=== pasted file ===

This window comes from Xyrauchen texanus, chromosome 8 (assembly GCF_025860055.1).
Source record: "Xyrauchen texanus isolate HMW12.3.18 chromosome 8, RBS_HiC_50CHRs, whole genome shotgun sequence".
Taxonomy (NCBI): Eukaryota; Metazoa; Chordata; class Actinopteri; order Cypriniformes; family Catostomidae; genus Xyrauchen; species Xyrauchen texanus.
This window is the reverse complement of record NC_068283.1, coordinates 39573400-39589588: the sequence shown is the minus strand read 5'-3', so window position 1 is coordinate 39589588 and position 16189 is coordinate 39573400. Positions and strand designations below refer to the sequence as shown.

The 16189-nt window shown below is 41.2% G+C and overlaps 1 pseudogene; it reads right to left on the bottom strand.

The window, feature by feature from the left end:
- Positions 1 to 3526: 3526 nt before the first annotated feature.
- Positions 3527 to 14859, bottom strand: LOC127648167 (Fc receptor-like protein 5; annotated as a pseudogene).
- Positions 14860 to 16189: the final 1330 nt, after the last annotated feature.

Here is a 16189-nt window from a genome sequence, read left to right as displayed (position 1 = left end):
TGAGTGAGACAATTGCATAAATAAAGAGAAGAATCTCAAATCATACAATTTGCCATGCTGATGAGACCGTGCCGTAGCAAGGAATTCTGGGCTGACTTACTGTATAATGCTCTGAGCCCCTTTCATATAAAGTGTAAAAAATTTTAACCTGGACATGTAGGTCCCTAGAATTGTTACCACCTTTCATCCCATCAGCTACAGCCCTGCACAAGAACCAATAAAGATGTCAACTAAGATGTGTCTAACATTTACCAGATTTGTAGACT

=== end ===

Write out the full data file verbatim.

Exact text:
This window comes from Xyrauchen texanus, chromosome 8 (assembly GCF_025860055.1).
Source record: "Xyrauchen texanus isolate HMW12.3.18 chromosome 8, RBS_HiC_50CHRs, whole genome shotgun sequence".
Taxonomy (NCBI): Eukaryota; Metazoa; Chordata; class Actinopteri; order Cypriniformes; family Catostomidae; genus Xyrauchen; species Xyrauchen texanus.
This window is the reverse complement of record NC_068283.1, coordinates 39573400-39589588: the sequence shown is the minus strand read 5'-3', so window position 1 is coordinate 39589588 and position 16189 is coordinate 39573400. Positions and strand designations below refer to the sequence as shown.

The 16189-nt window shown below is 41.2% G+C and overlaps 1 pseudogene; it reads right to left on the bottom strand.

The window, feature by feature from the left end:
- Positions 1 to 3526: 3526 nt before the first annotated feature.
- Positions 3527 to 14859, bottom strand: LOC127648167 (Fc receptor-like protein 5; annotated as a pseudogene).
- Positions 14860 to 16189: the final 1330 nt, after the last annotated feature.

Here is a 16189-nt window from a genome sequence, read left to right as displayed (position 1 = left end):
TGAGTGAGACAATTGCATAAATAAAGAGAAGAATCTCAAATCATACAATTTGCCATGCTGATGAGACCGTGCCGTAGCAAGGAATTCTGGGCTGACTTACTGTATAATGCTCTGAGCCCCTTTCATATAAAGTGTAAAAAATTTTAACCTGGACATGTAGGTCCCTAGAATTGTTACCACCTTTCATCCCATCAGCTACAGCCCTGCACAAGAACCAATAAAGATGTCAACTAAGATGTGTCTAACATTTACCAGATTTGTAGACT